03 Feb 12
Here’s a nice word for this Focal Friday – Duine uasal. It simply means gentleman and it’s pronounced – dinna ushill. Lady is then – Bean uasal (pronounced ban ushill). If you’d like to say “Ladies and Gentlemen” you would say – “A dhaoine uaisle” ( ah deeny ooshla). So now you know!
27 Jan 12
In honour of our Brenda – Craiceáilte -meaning cracked or mad and pronounced crack-all-ta.
Sure we’re all a bit craiceáilte now and then, just don’t take out any loans til it passes
01 Nov 11
Rinne mé dearmad!
Pronounced – rinnah may darmad
Means – I forgot! Yes, it’s Tuesday today – I forgot to do my Focal on Friday! Gabh mo leithscéal (sorry!)
21 Oct 11
Cad a thárla?
Pronounced – Cod a harr lah?
Means – What happened? Cad a thárla? Where did the week go?
14 Oct 11
Seisiún – session. As in we had a right seisiún with the guys from DoneDeal last night!
Pronounced – seshooon
Sin é! (that’s it!)
7 Oct 11
Sad news this week with the news of the death of Steve Jobs – this week’s phrase is – Is mór an trua é
Pronounced : Iss moor on true- ah ay
Meaning: it’s a great pity
30 Sep 11
Following our win at the Women in Business Awards this week, this week’s phrase is: Ceann amháin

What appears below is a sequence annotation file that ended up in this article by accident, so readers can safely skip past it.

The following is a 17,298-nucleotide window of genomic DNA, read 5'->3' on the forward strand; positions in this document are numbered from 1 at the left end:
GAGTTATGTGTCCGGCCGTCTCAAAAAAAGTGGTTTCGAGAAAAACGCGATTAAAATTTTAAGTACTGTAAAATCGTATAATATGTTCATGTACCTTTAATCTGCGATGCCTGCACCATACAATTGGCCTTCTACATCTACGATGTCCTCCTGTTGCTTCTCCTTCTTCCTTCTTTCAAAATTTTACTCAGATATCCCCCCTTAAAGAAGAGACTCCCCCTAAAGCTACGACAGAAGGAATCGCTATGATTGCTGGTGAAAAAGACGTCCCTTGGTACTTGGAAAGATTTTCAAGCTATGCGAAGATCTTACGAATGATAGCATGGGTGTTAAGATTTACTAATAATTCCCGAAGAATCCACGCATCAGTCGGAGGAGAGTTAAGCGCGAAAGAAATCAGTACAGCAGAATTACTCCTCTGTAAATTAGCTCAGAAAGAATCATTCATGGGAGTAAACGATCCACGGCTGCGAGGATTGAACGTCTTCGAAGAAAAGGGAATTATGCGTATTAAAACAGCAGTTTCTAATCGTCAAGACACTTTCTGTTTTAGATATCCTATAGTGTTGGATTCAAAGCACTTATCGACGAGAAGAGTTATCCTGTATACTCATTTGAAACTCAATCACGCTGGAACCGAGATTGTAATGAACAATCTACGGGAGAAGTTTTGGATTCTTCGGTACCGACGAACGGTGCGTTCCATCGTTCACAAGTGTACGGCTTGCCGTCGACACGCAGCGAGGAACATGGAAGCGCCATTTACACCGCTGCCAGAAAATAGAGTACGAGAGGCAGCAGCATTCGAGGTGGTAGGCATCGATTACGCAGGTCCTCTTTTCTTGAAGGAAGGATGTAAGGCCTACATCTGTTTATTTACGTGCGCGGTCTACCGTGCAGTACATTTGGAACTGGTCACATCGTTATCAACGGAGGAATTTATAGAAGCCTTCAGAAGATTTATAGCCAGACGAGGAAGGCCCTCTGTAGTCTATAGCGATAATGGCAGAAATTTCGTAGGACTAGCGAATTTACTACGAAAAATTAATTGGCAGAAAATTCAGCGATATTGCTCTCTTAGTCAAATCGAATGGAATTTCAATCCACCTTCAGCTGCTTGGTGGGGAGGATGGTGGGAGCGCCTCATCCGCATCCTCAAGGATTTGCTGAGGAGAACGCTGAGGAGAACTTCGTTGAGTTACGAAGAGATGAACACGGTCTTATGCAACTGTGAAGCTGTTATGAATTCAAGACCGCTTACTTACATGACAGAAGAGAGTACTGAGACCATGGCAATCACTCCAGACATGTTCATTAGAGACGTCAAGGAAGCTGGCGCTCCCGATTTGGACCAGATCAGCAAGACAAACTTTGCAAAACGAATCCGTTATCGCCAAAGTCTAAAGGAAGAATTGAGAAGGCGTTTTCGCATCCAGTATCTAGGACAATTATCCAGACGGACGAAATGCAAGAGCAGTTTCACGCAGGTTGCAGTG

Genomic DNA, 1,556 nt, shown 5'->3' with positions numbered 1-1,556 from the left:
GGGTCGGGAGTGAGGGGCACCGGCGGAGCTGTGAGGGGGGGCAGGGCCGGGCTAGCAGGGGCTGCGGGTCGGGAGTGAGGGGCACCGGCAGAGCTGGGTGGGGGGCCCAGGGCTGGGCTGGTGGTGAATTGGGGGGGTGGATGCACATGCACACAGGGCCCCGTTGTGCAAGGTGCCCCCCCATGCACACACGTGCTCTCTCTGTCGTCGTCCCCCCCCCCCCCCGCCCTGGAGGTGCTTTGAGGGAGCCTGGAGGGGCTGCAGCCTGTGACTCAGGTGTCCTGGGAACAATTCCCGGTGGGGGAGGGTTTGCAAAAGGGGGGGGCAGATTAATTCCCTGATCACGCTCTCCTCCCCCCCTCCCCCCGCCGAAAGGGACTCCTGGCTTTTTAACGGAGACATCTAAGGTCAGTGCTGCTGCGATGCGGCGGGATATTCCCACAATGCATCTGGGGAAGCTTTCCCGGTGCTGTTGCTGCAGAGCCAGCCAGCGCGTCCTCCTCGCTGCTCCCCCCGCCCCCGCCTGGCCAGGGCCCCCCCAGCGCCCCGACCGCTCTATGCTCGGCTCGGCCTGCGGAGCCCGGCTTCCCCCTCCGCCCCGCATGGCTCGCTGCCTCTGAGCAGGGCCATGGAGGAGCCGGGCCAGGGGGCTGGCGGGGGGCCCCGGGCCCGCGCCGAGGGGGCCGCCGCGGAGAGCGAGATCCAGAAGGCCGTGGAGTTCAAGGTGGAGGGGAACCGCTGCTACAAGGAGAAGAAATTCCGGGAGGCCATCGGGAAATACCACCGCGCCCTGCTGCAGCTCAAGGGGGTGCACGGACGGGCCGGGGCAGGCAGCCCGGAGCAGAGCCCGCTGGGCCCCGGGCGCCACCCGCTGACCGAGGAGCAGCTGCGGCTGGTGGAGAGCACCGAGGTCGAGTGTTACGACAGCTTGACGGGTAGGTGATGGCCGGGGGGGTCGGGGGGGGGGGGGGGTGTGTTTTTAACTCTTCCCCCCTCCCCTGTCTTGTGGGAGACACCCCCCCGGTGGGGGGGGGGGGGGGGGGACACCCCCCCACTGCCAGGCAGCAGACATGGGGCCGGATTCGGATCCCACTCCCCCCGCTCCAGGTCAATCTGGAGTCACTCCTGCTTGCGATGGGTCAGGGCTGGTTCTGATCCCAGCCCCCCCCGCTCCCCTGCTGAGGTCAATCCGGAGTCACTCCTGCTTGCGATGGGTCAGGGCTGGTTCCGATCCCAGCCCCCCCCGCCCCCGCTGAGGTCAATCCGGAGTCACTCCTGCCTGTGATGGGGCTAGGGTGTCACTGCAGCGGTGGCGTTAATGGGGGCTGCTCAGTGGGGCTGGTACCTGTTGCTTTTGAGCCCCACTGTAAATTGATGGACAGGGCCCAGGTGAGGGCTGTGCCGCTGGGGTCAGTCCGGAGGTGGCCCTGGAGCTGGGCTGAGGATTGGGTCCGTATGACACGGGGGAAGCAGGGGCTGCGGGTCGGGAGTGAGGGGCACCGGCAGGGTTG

Pronounced: keeown awawn
Meaning: just one! usually referring to just one pint or other alcoholic beverage
Usage: Are you going for ceann amháin tonight to celebrate?
PS: There is no such thing as ceann amháin!
Enjoy using this one, I do!
23 Sep 11
This Friday’s phrase is : Tóg go bog é
It means: Take it easy! It’s pronounced: Togue guh bug eh
A great one for a Friday, when we should all be thinking about taking it easy for the weekend. This is a good phrase to use instead of goodbye (slán) too.
16 Sep 11
Let’s all have a go at using a new Irish word or phrase every week during the working day – it’s be easy, fun and isn’t it a lovely positive thing to do anyway?
I’ve picked Friday as the day to introduce a word – mostly for reasons of illiteration, but we can go ahead and use them anytime we want!
This week’s phrase is a favourite of mine, it is:
Fadhb ar bith, meaning no problem!
Pronunciation – Fibe air bih (like bit, but without pronouncing the t, as in “would you ever give us a bi’ more time to finish that project”
So, today, when a customer calls with a typically Fridayish request, don’t freak out, just say “Fadhb ar bith” and get on with it:)
Do you have any favourit Irish words or phrases you’d like to include – let me know if you do!